Administration Promotes Internet Freedom in Iran with Smarter Sanctions
U.S. trade sanctions are meant to put economic and political pressure on regimes that are considered rogue or repressive, especially those that are suspected of sponsoring terrorism. Unfortunately, such sanctions can also stifle the important work of the people inside of those countries who are working to resist oppression, reform their governments, or simply communicate with each other and the outside world. That’s why CDT applauds last week’s move by the Obama Administration to issue targeted exceptions to U.S. trade sanctions against Iran in order to foster Iranian citizens’ use of the Internet and other modern communications tools, and why we hope to see this smarter approach to sanctions soon applied to other countries like Syria, Cuba and Sudan.
Specifically, the U.S. Treasury Department last Thursday announced that it was issuing a new "General License”—effective immediately—authorizing export to non-government Iranian consumers a variety of software and hardware products and services, from laptops and mobile phones to VPN and web hosting services to critical software updates and anti-virus programs. The new license, premised on the idea that “the people of Iran should be able to communicate and access information without being subject to reprisals by their government" and aimed at “help[ing] to facilitate the free flow information in Iran and with Iranians”, comes at a critical time. Iran is less than two weeks away from its first presidential election since the highly contested election of 2009 that led to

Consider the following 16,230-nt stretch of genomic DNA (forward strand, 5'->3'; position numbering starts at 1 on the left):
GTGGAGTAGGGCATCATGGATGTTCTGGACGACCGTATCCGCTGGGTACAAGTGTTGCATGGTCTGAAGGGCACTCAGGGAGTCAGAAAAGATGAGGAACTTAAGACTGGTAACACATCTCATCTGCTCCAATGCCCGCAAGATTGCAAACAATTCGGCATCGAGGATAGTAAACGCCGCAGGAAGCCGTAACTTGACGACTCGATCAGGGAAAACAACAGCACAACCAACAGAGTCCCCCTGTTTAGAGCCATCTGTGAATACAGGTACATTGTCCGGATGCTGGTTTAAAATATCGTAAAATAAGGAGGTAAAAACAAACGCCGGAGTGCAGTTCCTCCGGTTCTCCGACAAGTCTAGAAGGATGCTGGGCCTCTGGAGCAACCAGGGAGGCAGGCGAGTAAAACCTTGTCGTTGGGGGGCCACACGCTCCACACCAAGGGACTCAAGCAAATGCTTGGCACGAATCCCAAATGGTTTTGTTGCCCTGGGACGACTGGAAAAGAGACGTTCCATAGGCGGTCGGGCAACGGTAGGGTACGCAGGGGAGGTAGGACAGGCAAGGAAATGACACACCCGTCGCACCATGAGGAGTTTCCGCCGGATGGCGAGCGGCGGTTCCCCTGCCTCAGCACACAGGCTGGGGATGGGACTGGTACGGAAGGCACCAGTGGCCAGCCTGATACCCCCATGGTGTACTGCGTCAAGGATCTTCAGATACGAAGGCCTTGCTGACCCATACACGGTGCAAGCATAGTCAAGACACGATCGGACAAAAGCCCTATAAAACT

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We’re especially pleased that news of this license follows on the heels of a similar move by the Canadian government to create new sanctions exemptions “for technologies that protect Iranians online and help them break through the regime’s curtain of propaganda.” Taken together, we hope that these shifts in policy by the U.S. and Canada represent a